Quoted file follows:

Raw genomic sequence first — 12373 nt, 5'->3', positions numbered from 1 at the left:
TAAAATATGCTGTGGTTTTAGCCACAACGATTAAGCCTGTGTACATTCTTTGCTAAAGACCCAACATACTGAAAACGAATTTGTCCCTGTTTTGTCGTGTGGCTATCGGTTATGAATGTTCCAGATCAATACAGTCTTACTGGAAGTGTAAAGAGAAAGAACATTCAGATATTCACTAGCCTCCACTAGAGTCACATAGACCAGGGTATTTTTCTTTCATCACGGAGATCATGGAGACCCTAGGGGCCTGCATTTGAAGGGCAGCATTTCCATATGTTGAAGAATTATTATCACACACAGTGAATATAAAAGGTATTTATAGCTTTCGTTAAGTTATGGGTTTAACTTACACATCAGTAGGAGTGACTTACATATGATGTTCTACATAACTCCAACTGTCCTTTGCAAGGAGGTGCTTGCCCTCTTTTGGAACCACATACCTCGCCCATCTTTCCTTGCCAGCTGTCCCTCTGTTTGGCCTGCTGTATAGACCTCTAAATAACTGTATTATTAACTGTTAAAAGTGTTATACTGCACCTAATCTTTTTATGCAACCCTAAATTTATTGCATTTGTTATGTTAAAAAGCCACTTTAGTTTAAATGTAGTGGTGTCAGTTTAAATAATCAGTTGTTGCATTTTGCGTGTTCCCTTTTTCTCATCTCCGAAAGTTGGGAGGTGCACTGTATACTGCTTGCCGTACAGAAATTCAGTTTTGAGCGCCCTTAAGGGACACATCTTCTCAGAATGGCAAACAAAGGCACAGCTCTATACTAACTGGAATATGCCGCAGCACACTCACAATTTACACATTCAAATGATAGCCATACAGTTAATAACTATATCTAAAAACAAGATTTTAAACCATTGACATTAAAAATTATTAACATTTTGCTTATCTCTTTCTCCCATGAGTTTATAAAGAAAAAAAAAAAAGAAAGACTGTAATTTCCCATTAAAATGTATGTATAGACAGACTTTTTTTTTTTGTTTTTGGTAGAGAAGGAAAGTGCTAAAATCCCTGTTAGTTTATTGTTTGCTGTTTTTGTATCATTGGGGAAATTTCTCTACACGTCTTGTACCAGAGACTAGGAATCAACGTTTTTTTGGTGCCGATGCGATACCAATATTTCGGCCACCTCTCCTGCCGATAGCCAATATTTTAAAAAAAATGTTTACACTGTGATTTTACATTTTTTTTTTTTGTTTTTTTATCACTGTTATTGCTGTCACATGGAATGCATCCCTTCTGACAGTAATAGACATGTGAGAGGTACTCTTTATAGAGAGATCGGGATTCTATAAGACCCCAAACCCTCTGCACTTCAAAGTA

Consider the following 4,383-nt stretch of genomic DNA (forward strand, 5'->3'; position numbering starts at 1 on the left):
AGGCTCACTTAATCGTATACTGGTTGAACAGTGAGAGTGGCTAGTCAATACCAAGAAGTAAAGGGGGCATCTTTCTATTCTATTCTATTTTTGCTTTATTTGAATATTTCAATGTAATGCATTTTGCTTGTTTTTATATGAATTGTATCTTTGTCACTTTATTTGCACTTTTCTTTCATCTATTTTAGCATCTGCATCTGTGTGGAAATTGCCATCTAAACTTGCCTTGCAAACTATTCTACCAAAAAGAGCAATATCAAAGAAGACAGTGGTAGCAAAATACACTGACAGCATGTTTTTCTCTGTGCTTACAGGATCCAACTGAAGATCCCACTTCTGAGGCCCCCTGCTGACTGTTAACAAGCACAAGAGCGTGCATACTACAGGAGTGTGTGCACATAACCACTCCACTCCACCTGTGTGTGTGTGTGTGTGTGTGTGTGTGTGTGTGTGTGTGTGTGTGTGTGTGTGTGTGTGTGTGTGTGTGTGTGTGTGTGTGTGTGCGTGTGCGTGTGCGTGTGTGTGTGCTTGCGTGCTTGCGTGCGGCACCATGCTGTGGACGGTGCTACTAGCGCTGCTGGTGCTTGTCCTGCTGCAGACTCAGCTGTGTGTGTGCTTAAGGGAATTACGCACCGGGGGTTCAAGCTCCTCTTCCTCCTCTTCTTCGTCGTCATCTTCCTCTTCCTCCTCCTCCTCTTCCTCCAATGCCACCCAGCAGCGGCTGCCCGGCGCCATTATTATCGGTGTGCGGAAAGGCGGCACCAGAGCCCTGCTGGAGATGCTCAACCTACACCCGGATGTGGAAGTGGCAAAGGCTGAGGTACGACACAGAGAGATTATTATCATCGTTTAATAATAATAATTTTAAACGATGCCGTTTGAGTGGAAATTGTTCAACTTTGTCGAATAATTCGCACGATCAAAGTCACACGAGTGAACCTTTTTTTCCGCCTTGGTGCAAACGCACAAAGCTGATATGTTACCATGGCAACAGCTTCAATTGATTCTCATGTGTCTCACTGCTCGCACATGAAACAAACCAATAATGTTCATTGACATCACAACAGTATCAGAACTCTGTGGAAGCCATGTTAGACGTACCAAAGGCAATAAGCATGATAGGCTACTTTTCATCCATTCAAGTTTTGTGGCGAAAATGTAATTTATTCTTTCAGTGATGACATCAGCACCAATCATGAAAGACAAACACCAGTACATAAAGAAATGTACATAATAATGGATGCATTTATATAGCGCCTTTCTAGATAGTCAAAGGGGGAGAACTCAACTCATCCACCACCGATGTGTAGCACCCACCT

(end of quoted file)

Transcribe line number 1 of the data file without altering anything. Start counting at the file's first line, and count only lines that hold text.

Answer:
Raw genomic sequence first — 12373 nt, 5'->3', positions numbered from 1 at the left: